With gas over $4 per gallon, on average, across the country, there is now a carpet bagger economy on the Toyota Prius.
Many dealers will still sell a new one at MSRP, but you are likely to wait 10 to 12 weeks before seeing a car. Yes, if you act quickly you can buy a used Prius, but this is where the real price gouging occurs. Case in point, a basic 2007 Prius with no options and 29,000 miles will cost you around $27,000. If you bought a brand-new car identical to this in 2007, it would have cost around $24,000, and Kelly Blue Book, the authority on used car prices, says that this car is worth just under $23k today.
Obviously, there is a new supply-and-demand curve in the market. Nothing illegal mind you; this is capitalism at work, but it just doesn't seem right. Gas may go up to $6 per gallon, or oil may go down to $80 per barrel; no one really knows, and there are bulls and bears forecasting both extremes. Since rationality has given way to speculation and panic, my advice to would-be Prius buyers is:
1. Do the math. A nicely equipped 2007 Honda Civic EX with equal mileage carries a suggested retail price of about $18,300. Assuming 30 miles per gallon for the Civic, and 45 miles per gallon for the Prius, it could take around 13 years to recoup the extra money for the Prius at $5 per gallon (assuming 12,000 miles per year of driving). Now I know that there are a lot of assumptions in this formula, but suffice it to say that when you do the math, the Civic seems like a better deal overall--not to mention that the EX has a Sunroof to boot.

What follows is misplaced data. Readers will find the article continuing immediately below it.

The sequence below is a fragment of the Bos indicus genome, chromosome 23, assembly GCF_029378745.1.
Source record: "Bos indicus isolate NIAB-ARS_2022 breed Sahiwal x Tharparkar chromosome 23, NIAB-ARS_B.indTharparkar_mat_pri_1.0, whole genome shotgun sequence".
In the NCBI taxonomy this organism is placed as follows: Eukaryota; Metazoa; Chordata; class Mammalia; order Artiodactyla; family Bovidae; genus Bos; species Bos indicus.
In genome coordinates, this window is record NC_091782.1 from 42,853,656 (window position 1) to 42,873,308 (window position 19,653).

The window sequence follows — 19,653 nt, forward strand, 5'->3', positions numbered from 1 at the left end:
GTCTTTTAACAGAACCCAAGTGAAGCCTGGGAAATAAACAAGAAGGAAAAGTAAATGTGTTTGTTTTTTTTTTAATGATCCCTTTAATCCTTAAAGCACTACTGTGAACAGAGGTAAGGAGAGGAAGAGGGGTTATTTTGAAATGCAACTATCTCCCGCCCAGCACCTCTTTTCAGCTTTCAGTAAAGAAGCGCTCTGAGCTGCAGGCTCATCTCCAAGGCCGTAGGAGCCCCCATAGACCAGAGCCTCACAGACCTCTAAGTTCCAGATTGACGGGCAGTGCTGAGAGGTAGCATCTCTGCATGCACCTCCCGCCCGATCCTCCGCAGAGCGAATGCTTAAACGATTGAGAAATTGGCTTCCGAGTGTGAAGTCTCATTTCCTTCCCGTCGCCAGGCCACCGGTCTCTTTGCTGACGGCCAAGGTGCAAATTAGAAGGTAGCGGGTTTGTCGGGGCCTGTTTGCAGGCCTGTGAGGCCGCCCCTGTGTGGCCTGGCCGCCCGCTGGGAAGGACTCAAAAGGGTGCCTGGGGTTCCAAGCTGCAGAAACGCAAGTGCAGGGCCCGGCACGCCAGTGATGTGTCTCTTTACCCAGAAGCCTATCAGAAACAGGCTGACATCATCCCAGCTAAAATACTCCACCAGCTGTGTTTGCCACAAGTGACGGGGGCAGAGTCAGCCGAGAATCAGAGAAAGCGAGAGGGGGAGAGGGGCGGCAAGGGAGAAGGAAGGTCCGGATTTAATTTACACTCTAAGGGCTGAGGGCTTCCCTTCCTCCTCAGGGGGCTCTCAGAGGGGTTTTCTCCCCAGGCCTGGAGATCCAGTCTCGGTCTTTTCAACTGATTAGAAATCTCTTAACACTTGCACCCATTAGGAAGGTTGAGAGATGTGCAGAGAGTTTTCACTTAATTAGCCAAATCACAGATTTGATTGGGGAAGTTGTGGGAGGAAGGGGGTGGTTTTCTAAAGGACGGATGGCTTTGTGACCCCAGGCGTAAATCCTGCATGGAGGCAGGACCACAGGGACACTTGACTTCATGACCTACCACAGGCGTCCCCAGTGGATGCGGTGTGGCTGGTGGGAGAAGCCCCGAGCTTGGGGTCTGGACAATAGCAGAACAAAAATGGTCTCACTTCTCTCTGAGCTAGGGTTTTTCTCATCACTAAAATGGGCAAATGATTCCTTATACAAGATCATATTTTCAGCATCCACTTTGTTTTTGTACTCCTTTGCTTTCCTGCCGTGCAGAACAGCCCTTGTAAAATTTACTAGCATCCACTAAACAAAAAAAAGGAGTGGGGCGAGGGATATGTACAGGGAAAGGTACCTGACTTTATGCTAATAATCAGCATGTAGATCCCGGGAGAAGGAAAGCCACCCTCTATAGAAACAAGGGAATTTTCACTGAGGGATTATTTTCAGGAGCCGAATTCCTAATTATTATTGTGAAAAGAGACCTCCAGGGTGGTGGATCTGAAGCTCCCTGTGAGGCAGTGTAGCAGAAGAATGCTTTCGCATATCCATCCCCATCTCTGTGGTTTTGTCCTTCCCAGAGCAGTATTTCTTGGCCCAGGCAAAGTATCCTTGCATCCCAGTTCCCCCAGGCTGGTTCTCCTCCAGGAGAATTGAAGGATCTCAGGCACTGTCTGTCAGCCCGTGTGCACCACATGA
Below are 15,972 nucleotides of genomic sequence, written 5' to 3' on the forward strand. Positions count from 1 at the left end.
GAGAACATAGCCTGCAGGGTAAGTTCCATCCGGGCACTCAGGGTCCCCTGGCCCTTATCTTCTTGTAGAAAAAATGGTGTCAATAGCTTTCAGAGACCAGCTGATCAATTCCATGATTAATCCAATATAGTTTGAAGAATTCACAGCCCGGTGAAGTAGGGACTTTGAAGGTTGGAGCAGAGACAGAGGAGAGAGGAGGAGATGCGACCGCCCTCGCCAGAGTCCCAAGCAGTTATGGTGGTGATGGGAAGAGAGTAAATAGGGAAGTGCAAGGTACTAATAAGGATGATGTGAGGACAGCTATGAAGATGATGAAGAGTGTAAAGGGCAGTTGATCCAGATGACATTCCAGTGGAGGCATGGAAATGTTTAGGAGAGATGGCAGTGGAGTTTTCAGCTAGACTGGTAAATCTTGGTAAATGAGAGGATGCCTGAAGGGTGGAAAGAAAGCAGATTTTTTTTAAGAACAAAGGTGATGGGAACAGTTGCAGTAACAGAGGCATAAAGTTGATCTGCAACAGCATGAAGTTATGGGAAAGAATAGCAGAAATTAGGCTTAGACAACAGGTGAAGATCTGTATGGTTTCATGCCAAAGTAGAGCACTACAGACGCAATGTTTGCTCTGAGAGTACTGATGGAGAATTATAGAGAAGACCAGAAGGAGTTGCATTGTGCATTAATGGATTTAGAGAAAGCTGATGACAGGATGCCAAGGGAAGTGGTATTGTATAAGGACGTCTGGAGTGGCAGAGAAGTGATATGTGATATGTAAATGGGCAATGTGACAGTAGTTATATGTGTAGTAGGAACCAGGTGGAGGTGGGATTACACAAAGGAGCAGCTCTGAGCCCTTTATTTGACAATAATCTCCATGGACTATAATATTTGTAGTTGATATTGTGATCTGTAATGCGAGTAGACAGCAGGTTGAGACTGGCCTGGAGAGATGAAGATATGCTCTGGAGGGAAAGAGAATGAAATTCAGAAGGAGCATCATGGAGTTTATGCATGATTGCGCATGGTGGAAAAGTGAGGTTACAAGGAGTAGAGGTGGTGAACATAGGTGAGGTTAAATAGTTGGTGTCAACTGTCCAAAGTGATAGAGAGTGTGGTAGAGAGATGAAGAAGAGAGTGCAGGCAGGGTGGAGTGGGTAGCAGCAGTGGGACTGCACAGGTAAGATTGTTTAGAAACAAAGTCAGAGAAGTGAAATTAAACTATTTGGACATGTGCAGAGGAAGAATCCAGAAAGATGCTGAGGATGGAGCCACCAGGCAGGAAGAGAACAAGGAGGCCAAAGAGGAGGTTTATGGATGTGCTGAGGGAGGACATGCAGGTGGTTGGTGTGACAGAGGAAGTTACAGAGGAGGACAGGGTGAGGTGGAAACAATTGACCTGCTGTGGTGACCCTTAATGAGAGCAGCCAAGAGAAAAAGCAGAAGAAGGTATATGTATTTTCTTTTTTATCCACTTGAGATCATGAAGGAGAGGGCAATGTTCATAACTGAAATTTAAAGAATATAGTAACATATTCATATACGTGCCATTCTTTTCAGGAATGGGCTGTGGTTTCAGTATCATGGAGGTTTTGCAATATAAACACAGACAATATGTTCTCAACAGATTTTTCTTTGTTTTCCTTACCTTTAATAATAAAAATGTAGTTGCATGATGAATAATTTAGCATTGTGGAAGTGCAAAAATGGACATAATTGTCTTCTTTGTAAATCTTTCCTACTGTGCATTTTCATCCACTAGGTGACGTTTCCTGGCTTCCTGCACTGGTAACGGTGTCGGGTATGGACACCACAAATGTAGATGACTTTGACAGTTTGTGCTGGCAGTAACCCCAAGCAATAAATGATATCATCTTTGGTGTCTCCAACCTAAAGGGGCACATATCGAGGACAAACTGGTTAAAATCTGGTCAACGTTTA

2. Wait. Delaying a Prius purchase could have two benefits. First off, buyers get to see whether the price of gas goes up or down. If it does go down as some predict, the Prius premium is likely to disappear faster than a Lakers fan after the NBA finals. The other advantage to waiting is that the highbrow Prius will finally get some competition moving forward. Honda is rumored to have a 2009 hybrid Fit and brand-new five-passenger hybrid--with better gas mileage than today's Prius--waiting in the wings. Rumor also has it that VW, Hyundai, Ford, and others aren't far behind with high-mileage alternatives of their own. Finally, in 2009 or 2010 Toyota will introduce its own next-generation Prius that may offer plug-in capabilities and better gas mileage as well.
Supply and demand are constant market conditions, but shortages come and go. Is a used Prius really worth a $3,000 to $4,000 premium? The answer to this question can be summed in two sagacious words: caveat emptor!